Know Your Dosha and What It Means for Your Life and Health

Here's a great place to start learning about your prevailing dosha and what it means for your health, diet and character. Quite high predictive power, in my experience and incredibly helpful in helping craft what type of diet you need, what it means for your body type and how to take care of your body and mind. This is just the surface, but nevertheless. http://www.whatsyourdosha.com/quiz/quiz.html

Here's another one from the Chopra Center (yes, Deepak Chopra):

http://doshaquiz.chopra.com/

The 50 Best Quotes About Health & Nutrition

Some great collective wisdom here: The 50 Best Quotes About Health & Nutrition - Global Healing Center

http://buff.ly/1hRT5z7

3 Very Simple Steps That Will Help You to Be a Lot Less Nervous in Social Situations

3 Very Simple Steps That Will Help You to Be a Lot Less Nervous in Social Situations http://feedly.com/k/19C8T5G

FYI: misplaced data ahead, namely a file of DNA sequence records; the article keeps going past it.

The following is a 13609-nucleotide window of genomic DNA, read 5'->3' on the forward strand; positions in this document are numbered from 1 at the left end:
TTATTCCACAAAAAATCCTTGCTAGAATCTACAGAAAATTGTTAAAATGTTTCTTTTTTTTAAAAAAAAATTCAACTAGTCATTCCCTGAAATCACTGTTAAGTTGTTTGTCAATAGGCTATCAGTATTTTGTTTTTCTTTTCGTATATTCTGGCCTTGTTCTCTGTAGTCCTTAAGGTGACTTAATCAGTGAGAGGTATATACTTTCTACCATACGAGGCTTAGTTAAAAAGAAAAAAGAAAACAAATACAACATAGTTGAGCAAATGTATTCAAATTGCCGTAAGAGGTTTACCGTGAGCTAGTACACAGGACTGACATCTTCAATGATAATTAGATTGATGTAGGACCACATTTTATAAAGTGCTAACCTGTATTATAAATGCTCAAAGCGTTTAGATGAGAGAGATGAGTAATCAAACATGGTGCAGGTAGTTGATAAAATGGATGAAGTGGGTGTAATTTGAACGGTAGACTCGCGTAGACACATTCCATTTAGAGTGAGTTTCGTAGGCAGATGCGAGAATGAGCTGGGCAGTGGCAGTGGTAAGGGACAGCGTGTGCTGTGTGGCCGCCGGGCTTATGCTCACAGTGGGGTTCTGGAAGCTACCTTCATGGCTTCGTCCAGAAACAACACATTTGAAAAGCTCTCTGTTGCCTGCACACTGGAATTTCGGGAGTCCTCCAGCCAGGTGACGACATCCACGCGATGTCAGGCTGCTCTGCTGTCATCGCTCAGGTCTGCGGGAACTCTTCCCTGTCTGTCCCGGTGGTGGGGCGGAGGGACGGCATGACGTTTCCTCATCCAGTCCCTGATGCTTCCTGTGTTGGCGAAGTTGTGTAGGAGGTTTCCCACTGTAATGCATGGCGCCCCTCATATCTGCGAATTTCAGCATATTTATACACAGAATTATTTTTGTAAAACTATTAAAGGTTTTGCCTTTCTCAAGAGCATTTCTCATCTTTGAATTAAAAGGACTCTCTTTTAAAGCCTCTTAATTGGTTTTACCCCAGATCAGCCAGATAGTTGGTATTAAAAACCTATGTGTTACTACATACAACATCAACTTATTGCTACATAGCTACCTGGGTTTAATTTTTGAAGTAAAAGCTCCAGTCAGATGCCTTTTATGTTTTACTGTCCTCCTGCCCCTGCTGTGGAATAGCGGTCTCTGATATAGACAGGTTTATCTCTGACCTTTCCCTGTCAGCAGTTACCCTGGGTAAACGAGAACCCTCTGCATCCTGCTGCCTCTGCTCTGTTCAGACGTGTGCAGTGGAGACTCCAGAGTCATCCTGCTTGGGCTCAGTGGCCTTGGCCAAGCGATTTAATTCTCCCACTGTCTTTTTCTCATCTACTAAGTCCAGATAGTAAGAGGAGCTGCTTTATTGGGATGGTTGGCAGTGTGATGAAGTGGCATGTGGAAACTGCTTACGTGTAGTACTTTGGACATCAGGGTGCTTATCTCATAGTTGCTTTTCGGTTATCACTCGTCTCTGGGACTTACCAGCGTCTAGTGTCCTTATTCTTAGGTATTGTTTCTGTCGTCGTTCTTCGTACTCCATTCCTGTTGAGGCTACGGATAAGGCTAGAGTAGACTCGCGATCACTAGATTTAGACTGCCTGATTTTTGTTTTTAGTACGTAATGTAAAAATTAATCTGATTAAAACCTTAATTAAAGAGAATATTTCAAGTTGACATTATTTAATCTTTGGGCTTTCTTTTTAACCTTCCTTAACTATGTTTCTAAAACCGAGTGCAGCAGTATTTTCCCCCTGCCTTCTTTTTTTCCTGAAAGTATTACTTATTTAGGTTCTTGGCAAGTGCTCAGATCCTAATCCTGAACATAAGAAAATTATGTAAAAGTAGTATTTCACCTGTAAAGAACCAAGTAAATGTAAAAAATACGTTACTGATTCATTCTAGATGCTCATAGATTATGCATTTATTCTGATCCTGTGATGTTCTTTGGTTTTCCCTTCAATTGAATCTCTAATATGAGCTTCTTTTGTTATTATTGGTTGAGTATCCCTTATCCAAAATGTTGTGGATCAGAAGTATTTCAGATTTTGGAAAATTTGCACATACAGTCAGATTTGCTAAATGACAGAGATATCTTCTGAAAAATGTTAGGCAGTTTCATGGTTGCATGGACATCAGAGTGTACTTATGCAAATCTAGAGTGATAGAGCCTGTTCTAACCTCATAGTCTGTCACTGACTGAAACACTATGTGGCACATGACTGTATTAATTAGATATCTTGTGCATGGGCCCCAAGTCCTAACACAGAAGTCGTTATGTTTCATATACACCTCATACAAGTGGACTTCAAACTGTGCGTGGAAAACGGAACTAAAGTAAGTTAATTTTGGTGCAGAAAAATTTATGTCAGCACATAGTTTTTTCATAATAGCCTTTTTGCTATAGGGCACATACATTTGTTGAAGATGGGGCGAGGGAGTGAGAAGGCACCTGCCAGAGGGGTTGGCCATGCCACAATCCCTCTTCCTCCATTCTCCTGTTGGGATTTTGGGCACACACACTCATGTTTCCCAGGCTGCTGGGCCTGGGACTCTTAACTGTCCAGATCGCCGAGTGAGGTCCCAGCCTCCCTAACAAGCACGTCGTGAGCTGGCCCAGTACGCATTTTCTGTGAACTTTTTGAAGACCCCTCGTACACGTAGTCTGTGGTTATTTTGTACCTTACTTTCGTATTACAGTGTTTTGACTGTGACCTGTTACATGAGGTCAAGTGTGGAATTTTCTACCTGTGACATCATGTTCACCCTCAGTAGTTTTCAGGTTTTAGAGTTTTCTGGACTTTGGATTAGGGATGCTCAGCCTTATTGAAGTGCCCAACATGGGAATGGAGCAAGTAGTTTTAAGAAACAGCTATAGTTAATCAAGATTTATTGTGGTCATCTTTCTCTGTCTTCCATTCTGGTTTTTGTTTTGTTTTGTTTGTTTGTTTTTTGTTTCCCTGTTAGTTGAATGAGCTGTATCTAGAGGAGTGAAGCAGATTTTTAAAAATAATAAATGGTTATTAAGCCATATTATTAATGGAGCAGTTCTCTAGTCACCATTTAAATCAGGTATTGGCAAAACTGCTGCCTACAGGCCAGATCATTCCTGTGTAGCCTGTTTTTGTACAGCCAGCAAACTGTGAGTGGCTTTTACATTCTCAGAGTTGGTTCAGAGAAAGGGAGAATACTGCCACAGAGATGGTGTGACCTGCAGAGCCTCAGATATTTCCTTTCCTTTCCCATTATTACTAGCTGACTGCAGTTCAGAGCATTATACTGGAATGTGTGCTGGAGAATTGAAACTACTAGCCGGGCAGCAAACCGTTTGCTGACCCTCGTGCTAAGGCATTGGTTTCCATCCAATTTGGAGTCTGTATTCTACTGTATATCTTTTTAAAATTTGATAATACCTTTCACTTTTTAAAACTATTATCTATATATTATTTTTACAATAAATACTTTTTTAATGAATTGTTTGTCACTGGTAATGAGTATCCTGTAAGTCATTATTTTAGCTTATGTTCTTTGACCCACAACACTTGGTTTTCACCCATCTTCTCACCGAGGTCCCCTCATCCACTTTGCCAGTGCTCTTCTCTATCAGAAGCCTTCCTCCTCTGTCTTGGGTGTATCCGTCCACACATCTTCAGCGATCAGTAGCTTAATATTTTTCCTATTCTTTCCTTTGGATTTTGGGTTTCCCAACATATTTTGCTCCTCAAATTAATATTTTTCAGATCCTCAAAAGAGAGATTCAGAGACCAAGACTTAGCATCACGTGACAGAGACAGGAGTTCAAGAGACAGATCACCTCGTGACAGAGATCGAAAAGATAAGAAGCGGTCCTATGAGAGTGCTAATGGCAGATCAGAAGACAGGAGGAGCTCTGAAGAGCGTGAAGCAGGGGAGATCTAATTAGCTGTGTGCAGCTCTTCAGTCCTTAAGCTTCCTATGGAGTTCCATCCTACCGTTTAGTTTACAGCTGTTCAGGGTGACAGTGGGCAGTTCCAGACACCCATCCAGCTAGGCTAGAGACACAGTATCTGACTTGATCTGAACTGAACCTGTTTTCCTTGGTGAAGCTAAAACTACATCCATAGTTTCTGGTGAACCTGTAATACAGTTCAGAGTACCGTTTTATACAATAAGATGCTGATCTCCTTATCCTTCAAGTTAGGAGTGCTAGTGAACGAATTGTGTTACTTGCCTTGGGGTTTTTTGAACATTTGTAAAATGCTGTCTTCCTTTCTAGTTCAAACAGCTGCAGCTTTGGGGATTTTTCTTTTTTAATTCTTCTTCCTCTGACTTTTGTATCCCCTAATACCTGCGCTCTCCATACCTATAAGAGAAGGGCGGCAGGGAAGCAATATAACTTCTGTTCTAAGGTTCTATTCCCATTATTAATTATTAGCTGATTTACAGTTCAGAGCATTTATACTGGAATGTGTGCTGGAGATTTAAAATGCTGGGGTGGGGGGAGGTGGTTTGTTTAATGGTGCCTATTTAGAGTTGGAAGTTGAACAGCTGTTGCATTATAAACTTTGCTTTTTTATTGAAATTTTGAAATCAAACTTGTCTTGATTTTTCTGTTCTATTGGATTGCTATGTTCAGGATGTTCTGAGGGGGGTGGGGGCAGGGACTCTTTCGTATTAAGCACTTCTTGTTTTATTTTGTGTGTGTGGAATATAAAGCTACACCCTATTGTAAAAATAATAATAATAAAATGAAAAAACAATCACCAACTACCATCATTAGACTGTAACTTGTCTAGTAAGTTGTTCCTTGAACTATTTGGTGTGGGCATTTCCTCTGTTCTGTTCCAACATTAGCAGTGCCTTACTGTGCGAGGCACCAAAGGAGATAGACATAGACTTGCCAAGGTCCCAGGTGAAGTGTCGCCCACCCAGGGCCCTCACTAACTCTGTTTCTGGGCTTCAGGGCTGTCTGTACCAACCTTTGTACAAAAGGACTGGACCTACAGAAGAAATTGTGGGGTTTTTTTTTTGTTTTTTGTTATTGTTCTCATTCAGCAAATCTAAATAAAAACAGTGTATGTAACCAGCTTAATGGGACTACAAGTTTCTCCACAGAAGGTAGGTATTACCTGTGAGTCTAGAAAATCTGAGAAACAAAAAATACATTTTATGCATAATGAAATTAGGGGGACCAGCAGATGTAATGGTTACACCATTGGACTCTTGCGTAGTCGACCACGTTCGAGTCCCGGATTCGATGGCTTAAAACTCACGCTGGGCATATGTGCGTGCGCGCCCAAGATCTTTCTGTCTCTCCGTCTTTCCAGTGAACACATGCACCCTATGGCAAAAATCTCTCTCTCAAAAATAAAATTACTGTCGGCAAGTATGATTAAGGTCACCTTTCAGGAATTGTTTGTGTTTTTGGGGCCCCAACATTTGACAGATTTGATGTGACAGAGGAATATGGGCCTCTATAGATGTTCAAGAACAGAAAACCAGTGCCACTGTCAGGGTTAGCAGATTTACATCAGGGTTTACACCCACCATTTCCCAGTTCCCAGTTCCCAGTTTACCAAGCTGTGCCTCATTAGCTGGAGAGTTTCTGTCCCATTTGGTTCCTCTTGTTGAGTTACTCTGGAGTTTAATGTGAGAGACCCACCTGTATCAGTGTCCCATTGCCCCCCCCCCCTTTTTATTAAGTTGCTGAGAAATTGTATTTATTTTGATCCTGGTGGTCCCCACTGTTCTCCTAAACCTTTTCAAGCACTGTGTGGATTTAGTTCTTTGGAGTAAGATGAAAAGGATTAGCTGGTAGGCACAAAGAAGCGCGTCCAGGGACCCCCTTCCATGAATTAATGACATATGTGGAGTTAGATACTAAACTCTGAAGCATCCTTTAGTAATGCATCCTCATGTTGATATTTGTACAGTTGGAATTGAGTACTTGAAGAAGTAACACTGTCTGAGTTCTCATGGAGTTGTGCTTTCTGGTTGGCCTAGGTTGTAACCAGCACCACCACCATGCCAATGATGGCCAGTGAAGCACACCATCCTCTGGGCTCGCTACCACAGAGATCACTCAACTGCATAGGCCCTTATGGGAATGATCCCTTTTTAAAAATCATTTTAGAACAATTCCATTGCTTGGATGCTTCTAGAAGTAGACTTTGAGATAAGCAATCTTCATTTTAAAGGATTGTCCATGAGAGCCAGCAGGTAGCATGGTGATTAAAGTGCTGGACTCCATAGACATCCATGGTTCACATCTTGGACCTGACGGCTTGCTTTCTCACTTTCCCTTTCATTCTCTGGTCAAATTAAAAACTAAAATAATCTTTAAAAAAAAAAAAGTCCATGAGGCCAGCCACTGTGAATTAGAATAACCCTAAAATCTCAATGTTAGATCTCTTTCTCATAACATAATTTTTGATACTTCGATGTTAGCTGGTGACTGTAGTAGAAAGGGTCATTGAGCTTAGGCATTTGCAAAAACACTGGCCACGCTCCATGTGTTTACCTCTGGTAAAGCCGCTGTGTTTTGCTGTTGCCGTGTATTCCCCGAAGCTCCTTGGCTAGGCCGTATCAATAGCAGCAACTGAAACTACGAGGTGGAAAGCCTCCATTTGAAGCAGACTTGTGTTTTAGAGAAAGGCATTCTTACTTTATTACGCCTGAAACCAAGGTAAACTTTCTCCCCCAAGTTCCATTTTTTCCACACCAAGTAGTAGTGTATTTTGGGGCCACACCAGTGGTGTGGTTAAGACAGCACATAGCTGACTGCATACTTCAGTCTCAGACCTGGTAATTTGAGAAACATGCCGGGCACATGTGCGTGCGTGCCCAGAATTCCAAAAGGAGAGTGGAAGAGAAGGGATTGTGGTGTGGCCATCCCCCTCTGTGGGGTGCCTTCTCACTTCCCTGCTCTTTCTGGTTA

Why We're More Creative When We’re Tired, And 9 Other Surprising Things About How Brains Work

Surprising things about how the brain actually works (not how we THINK it works): http://m.fastcompany.com/3018084/work-smart/why-were-more-creative-when-were-tired-and-9-other-surprising-facts-about-how-our?utm_source=facebook

Three Quick Fixes for the Wandering Mind

1) Reading the GraduateTHIS! blog daily ;) Three Quick Fixes for the Wandering Mind

http://www.linkedin.com/today/post/article/20130925113307-117825785-three-quick-fixes-for-the-wandering-mind

The Daily Routines of 7 Famous Entrepreneurs and How to Design Your Own Master Routine

One of the most important underlying factors in doing anything well over a long time and in building anything successful is creating and optimizing a daily routine which buffers against the unexpected and keeps you focused and effective, regardless of whatever disturbances may come. The Daily Routines of 7 Famous Entrepreneurs and How to Design Your Own Master Routine - - The Buffer Blog